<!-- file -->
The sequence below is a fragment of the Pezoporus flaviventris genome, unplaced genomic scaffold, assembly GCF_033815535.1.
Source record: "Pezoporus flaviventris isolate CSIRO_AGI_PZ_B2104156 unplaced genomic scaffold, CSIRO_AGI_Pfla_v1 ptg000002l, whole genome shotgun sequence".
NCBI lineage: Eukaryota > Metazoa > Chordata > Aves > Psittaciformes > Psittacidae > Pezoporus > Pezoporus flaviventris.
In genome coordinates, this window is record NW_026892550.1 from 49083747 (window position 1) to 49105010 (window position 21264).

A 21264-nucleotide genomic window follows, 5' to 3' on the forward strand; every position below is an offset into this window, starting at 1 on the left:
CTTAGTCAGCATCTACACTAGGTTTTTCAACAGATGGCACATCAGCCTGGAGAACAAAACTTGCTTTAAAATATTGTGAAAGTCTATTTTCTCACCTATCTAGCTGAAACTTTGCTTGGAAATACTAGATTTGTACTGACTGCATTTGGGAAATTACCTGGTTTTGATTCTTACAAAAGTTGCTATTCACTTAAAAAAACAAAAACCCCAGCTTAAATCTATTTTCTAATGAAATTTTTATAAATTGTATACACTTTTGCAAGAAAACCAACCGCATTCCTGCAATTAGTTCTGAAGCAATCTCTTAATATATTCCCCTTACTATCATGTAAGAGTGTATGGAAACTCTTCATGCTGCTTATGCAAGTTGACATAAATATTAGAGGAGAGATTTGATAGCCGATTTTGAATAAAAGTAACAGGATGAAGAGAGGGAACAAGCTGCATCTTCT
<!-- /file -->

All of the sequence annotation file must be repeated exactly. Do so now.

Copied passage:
The sequence below is a fragment of the Pezoporus flaviventris genome, unplaced genomic scaffold, assembly GCF_033815535.1.
Source record: "Pezoporus flaviventris isolate CSIRO_AGI_PZ_B2104156 unplaced genomic scaffold, CSIRO_AGI_Pfla_v1 ptg000002l, whole genome shotgun sequence".
NCBI lineage: Eukaryota > Metazoa > Chordata > Aves > Psittaciformes > Psittacidae > Pezoporus > Pezoporus flaviventris.
In genome coordinates, this window is record NW_026892550.1 from 49083747 (window position 1) to 49105010 (window position 21264).

A 21264-nucleotide genomic window follows, 5' to 3' on the forward strand; every position below is an offset into this window, starting at 1 on the left:
CTTAGTCAGCATCTACACTAGGTTTTTCAACAGATGGCACATCAGCCTGGAGAACAAAACTTGCTTTAAAATATTGTGAAAGTCTATTTTCTCACCTATCTAGCTGAAACTTTGCTTGGAAATACTAGATTTGTACTGACTGCATTTGGGAAATTACCTGGTTTTGATTCTTACAAAAGTTGCTATTCACTTAAAAAAACAAAAACCCCAGCTTAAATCTATTTTCTAATGAAATTTTTATAAATTGTATACACTTTTGCAAGAAAACCAACCGCATTCCTGCAATTAGTTCTGAAGCAATCTCTTAATATATTCCCCTTACTATCATGTAAGAGTGTATGGAAACTCTTCATGCTGCTTATGCAAGTTGACATAAATATTAGAGGAGAGATTTGATAGCCGATTTTGAATAAAAGTAACAGGATGAAGAGAGGGAACAAGCTGCATCTTCT